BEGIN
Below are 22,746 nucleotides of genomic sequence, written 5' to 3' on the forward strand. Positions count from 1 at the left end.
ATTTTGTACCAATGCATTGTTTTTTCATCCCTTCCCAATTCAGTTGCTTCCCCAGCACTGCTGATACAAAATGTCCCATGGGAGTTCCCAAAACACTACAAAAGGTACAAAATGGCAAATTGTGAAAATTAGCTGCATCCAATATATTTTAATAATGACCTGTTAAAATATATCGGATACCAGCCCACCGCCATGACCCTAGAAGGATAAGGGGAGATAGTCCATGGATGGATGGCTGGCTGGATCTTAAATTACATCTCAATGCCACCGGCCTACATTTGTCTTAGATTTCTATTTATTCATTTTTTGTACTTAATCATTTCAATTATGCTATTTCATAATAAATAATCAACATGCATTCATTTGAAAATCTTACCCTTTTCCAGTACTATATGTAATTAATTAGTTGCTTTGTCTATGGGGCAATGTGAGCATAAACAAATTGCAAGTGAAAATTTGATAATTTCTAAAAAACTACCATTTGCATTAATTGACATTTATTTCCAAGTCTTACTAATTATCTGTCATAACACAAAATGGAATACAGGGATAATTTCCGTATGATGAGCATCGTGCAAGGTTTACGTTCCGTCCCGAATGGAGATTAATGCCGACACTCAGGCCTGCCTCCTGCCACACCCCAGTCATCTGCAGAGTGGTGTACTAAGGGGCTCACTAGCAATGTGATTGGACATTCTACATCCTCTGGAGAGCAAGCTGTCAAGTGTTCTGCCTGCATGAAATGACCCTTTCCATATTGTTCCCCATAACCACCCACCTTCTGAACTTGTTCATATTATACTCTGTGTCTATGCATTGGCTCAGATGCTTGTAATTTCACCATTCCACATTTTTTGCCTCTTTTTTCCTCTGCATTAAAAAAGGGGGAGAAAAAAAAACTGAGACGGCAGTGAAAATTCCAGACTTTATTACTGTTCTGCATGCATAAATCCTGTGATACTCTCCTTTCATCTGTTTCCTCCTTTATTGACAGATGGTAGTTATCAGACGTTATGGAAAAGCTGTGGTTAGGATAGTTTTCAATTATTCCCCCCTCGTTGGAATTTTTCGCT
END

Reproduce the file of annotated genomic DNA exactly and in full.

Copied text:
Below are 22,746 nucleotides of genomic sequence, written 5' to 3' on the forward strand. Positions count from 1 at the left end.
ATTTTGTACCAATGCATTGTTTTTTCATCCCTTCCCAATTCAGTTGCTTCCCCAGCACTGCTGATACAAAATGTCCCATGGGAGTTCCCAAAACACTACAAAAGGTACAAAATGGCAAATTGTGAAAATTAGCTGCATCCAATATATTTTAATAATGACCTGTTAAAATATATCGGATACCAGCCCACCGCCATGACCCTAGAAGGATAAGGGGAGATAGTCCATGGATGGATGGCTGGCTGGATCTTAAATTACATCTCAATGCCACCGGCCTACATTTGTCTTAGATTTCTATTTATTCATTTTTTGTACTTAATCATTTCAATTATGCTATTTCATAATAAATAATCAACATGCATTCATTTGAAAATCTTACCCTTTTCCAGTACTATATGTAATTAATTAGTTGCTTTGTCTATGGGGCAATGTGAGCATAAACAAATTGCAAGTGAAAATTTGATAATTTCTAAAAAACTACCATTTGCATTAATTGACATTTATTTCCAAGTCTTACTAATTATCTGTCATAACACAAAATGGAATACAGGGATAATTTCCGTATGATGAGCATCGTGCAAGGTTTACGTTCCGTCCCGAATGGAGATTAATGCCGACACTCAGGCCTGCCTCCTGCCACACCCCAGTCATCTGCAGAGTGGTGTACTAAGGGGCTCACTAGCAATGTGATTGGACATTCTACATCCTCTGGAGAGCAAGCTGTCAAGTGTTCTGCCTGCATGAAATGACCCTTTCCATATTGTTCCCCATAACCACCCACCTTCTGAACTTGTTCATATTATACTCTGTGTCTATGCATTGGCTCAGATGCTTGTAATTTCACCATTCCACATTTTTTGCCTCTTTTTTCCTCTGCATTAAAAAAGGGGGAGAAAAAAAAACTGAGACGGCAGTGAAAATTCCAGACTTTATTACTGTTCTGCATGCATAAATCCTGTGATACTCTCCTTTCATCTGTTTCCTCCTTTATTGACAGATGGTAGTTATCAGACGTTATGGAAAAGCTGTGGTTAGGATAGTTTTCAATTATTCCCCCCTCGTTGGAATTTTTCGCT